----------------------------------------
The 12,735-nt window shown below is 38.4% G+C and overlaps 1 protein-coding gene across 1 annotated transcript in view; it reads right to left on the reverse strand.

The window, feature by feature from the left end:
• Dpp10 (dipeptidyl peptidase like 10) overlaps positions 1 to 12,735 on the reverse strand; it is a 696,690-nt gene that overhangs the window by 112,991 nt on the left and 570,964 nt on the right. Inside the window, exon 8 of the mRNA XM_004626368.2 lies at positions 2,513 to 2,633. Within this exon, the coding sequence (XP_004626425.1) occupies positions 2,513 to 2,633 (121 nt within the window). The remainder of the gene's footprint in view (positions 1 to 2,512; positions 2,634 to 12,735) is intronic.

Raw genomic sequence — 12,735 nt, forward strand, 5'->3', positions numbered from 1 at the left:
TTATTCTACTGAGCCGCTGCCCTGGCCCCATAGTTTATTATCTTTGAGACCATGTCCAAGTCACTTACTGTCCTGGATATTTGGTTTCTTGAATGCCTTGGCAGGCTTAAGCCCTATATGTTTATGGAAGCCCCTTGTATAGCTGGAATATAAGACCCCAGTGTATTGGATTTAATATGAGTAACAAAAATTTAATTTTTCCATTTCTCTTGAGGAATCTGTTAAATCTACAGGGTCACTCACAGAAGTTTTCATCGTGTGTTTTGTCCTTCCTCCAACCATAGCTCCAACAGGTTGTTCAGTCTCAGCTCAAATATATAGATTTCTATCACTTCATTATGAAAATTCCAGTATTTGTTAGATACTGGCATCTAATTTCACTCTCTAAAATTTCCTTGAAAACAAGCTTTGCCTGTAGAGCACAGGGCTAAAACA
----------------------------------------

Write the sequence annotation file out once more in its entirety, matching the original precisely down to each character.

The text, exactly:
The 12,735-nt window shown below is 38.4% G+C and overlaps 1 protein-coding gene across 1 annotated transcript in view; it reads right to left on the reverse strand.

The window, feature by feature from the left end:
• Dpp10 (dipeptidyl peptidase like 10) overlaps positions 1 to 12,735 on the reverse strand; it is a 696,690-nt gene that overhangs the window by 112,991 nt on the left and 570,964 nt on the right. Inside the window, exon 8 of the mRNA XM_004626368.2 lies at positions 2,513 to 2,633. Within this exon, the coding sequence (XP_004626425.1) occupies positions 2,513 to 2,633 (121 nt within the window). The remainder of the gene's footprint in view (positions 1 to 2,512; positions 2,634 to 12,735) is intronic.

Raw genomic sequence — 12,735 nt, forward strand, 5'->3', positions numbered from 1 at the left:
TTATTCTACTGAGCCGCTGCCCTGGCCCCATAGTTTATTATCTTTGAGACCATGTCCAAGTCACTTACTGTCCTGGATATTTGGTTTCTTGAATGCCTTGGCAGGCTTAAGCCCTATATGTTTATGGAAGCCCCTTGTATAGCTGGAATATAAGACCCCAGTGTATTGGATTTAATATGAGTAACAAAAATTTAATTTTTCCATTTCTCTTGAGGAATCTGTTAAATCTACAGGGTCACTCACAGAAGTTTTCATCGTGTGTTTTGTCCTTCCTCCAACCATAGCTCCAACAGGTTGTTCAGTCTCAGCTCAAATATATAGATTTCTATCACTTCATTATGAAAATTCCAGTATTTGTTAGATACTGGCATCTAATTTCACTCTCTAAAATTTCCTTGAAAACAAGCTTTGCCTGTAGAGCACAGGGCTAAAACA